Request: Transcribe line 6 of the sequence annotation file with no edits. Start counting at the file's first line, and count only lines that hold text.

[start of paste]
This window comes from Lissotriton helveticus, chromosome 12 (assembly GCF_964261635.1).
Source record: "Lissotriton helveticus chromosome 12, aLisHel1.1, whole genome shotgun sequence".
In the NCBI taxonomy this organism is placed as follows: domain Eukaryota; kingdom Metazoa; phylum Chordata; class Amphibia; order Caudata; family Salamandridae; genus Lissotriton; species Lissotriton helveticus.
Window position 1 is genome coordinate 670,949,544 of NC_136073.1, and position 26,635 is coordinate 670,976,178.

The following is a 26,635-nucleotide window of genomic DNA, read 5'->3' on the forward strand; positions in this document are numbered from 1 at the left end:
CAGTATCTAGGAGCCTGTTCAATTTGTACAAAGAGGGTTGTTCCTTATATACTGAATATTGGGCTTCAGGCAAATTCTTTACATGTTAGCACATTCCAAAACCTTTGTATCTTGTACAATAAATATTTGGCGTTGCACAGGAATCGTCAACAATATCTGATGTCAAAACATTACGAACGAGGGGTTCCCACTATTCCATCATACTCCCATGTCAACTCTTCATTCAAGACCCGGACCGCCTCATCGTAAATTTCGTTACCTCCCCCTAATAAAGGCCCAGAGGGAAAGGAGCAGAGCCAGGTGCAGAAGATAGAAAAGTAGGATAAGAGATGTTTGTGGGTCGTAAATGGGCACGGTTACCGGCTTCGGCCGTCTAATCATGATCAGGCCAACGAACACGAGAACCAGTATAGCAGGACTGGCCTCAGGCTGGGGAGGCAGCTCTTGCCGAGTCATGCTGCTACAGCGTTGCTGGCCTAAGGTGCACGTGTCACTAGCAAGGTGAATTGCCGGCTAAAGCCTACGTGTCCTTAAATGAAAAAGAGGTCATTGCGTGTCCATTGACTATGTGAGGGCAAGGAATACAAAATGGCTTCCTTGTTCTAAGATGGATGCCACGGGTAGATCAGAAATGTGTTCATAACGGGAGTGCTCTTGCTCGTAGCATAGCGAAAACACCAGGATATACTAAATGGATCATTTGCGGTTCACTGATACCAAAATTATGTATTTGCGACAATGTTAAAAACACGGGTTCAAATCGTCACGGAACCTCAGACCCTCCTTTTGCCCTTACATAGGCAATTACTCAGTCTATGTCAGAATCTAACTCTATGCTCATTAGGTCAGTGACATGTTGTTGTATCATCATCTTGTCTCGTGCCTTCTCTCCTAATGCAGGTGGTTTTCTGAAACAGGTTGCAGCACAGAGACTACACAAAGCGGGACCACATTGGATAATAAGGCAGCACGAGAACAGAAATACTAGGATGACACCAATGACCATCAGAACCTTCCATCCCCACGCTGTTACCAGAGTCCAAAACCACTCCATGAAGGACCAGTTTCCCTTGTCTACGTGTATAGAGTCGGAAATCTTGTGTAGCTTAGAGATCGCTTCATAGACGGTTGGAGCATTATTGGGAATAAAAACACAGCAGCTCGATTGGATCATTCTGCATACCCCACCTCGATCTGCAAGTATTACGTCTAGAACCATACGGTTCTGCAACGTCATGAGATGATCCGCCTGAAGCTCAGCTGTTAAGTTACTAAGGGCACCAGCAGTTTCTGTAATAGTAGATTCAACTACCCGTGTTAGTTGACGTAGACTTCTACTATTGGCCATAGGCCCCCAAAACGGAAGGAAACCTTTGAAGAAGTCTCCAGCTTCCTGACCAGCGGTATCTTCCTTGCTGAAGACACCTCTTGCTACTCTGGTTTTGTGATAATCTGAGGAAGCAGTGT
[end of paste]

CAGTATCTAGGAGCCTGTTCAATTTGTACAAAGAGGGTTGTTCCTTATATACTGAATATTGGGCTTCAGGCAAATTCTTTACATGTTAGCACATTCCAAAACCTTTGTATCTTGTACAATAAATATTTGGCGTTGCACAGGAATCGTCAACAATATCTGATGTCAAAACATTACGAACGAGGGGTTCCCACTATTCCATCATACTCCCATGTCAACTCTTCATTCAAGACCCGGACCGCCTCATCGTAAATTTCGTTACCTCCCCCTAATAAAGGCCCAGAGGGAAAGGAGCAGAGCCAGGTGCAGAAGATAGAAAAGTAGGATAAGAGATGTTTGTGGGTCGTAAATGGGCACGGTTACCGGCTTCGGCCGTCTAATCATGATCAGGCCAACGAACACGAGAACCAGTATAGCAGGACTGGCCTCAGGCTGGGGAGGCAGCTCTTGCCGAGTCATGCTGCTACAGCGTTGCTGGCCTAAGGTGCACGTGTCACTAGCAAGGTGAATTGCCGGCTAAAGCCTACGTGTCCTTAAATGAAAAAGAGGTCATTGCGTGTCCATTGACTATGTGAGGGCAAGGAATACAAAATGGCTTCCTTGTTCTAAGATGGATGCCACGGGTAGATCAGAAATGTGTTCATAACGGGAGTGCTCTTGCTCGTAGCATAGCGAAAACACCAGGATATACTAAATGGATCATTTGCGGTTCACTGATACCAAAATTATGTATTTGCGACAATGTTAAAAACACGGGTTCAAATCGTCACGGAACCTCAGACCCTCCTTTTGCCCTTACATAGGCAATTACTCAGTCTATGTCAGAATCTAACTCTATGCTCATTAGGTCAGTGACATGTTGTTGTATCATCATCTTGTCTCGTGCCTTCTCTCCTAATGCAGGTGGTTTTCTGAAACAGGTTGCAGCACAGAGACTACACAAAGCGGGACCACATTGGATAATAAGGCAGCACGAGAACAGAAATACTAGGATGACACCAATGACCATCAGAACCTTCCATCCCCACGCTGTTACCAGAGTCCAAAACCACTCCATGAAGGACCAGTTTCCCTTGTCTACGTGTATAGAGTCGGAAATCTTGTGTAGCTTAGAGATCGCTTCATAGACGGTTGGAGCATTATTGGGAATAAAAACACAGCAGCTCGATTGGATCATTCTGCATACCCCACCTCGATCTGCAAGTATTACGTCTAGAACCATACGGTTCTGCAACGTCATGAGATGATCCGCCTGAAGCTCAGCTGTTAAGTTACTAAGGGCACCAGCAGTTTCTGTAATAGTAGATTCAACTACCCGTGTTAGTTGACGTAGACTTCTACTATTGGCCATAGGCCCCCAAAACGGAAGGAAACCTTTGAAGAAGTCTCCAGCTTCCTGACCAGCGGTATCTTCCTTGCTGAAGACACCTCTTGCTACTCTGGTTTTGTGATAATCTGAGGAAGCAGTGT